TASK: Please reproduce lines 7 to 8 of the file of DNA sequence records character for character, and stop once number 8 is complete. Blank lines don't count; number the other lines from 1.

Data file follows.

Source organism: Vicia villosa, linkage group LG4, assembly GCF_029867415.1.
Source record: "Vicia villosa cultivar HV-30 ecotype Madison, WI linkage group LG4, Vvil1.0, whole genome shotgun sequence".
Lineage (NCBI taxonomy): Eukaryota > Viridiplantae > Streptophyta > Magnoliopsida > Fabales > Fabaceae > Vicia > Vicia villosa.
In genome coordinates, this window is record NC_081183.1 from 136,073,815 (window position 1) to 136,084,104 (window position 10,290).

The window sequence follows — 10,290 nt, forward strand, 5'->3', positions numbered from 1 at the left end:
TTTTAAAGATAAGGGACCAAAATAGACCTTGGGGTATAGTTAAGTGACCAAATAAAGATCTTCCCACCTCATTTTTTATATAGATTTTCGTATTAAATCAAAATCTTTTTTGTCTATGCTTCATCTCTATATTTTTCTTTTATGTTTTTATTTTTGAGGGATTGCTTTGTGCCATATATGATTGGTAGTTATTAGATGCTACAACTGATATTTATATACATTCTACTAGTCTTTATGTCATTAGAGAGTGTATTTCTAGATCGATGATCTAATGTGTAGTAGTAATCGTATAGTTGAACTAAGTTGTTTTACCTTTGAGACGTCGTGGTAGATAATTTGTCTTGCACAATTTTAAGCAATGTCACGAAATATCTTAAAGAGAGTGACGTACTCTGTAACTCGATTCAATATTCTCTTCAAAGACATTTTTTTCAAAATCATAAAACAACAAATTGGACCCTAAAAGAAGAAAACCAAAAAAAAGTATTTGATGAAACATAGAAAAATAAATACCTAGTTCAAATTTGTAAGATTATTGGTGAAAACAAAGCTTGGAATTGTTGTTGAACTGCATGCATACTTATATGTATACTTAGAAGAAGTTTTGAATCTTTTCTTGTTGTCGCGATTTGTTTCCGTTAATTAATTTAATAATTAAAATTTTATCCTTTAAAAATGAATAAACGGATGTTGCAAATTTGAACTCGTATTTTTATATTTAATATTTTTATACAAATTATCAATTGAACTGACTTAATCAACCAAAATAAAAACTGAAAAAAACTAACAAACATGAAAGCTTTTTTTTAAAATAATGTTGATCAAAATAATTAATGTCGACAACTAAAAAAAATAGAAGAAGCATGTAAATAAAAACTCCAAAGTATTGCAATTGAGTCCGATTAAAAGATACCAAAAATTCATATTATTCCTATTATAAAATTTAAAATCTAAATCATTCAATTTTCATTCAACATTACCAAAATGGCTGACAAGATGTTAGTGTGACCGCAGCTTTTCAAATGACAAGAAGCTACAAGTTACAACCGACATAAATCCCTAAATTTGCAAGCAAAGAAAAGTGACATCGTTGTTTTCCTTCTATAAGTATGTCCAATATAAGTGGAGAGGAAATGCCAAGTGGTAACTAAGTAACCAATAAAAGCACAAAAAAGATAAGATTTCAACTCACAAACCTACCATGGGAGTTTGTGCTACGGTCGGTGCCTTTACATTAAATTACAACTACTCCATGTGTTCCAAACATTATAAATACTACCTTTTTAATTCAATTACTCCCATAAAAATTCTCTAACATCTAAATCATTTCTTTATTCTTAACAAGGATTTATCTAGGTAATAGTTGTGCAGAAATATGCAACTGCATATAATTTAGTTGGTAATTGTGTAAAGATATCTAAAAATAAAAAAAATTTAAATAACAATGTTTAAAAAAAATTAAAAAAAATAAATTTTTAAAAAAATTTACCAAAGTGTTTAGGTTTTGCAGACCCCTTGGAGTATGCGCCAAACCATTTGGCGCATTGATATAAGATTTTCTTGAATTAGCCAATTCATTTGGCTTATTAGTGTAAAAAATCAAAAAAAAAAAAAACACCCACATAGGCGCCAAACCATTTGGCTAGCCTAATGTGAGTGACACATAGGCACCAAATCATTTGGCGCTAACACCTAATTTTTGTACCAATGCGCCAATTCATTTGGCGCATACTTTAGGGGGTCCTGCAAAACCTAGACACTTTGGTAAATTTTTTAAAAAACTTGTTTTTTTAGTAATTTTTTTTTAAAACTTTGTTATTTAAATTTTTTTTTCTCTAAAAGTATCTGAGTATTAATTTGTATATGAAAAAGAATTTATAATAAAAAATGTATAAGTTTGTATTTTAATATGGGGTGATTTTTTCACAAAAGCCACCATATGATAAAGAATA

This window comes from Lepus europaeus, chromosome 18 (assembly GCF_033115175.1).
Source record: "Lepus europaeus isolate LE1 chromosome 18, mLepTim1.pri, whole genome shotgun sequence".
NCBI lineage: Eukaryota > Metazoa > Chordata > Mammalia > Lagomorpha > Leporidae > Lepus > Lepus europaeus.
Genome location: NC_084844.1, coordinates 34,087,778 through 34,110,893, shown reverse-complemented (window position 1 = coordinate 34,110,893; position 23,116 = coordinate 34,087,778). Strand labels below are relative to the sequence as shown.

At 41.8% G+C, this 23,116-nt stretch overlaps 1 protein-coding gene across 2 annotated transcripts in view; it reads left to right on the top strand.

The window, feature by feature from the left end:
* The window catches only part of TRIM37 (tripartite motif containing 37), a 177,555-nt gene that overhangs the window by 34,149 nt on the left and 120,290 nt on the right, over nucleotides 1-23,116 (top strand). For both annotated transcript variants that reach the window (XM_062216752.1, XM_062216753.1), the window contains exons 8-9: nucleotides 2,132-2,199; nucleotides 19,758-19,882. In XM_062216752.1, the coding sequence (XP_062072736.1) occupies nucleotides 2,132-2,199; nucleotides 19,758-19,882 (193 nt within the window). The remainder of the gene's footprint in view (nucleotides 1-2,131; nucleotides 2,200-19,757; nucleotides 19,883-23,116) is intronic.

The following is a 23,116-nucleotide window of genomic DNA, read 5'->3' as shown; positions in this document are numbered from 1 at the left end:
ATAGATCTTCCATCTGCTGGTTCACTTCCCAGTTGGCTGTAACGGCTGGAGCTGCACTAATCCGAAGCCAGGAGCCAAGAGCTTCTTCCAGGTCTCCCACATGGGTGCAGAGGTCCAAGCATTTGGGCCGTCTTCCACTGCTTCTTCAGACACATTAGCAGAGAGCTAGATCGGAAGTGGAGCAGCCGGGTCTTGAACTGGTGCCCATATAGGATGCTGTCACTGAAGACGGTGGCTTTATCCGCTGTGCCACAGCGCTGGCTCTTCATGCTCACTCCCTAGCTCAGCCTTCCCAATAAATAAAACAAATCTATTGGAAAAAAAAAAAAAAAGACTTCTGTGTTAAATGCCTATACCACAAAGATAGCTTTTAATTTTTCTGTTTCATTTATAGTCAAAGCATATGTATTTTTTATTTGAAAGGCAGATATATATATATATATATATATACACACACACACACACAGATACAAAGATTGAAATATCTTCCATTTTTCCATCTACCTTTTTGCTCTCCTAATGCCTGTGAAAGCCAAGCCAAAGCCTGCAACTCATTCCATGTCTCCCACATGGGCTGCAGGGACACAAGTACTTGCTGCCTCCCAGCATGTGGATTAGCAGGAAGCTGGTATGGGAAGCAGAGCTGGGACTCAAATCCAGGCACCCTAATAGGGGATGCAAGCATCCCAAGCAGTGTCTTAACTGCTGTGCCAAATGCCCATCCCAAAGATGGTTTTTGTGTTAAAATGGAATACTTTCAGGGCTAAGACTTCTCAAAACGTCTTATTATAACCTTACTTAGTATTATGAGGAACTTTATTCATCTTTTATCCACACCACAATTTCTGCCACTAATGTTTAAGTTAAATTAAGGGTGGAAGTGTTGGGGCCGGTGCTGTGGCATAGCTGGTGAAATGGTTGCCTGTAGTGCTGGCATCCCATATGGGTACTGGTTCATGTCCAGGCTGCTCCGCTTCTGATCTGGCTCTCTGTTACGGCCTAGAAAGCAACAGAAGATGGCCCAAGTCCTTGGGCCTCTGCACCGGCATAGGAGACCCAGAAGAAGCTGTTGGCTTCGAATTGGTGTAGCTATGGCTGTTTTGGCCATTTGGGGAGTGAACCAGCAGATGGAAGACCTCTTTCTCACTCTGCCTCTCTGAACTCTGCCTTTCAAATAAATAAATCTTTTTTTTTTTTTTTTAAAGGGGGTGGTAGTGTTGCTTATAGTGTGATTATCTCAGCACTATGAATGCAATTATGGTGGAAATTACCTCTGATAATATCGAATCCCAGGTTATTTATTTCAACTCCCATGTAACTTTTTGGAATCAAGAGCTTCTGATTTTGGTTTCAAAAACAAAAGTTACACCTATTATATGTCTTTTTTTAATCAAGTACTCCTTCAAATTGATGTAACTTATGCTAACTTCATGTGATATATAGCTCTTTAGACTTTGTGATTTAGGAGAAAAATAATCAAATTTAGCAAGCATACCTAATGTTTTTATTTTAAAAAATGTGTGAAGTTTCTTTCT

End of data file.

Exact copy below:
This window comes from Lepus europaeus, chromosome 18 (assembly GCF_033115175.1).
Source record: "Lepus europaeus isolate LE1 chromosome 18, mLepTim1.pri, whole genome shotgun sequence".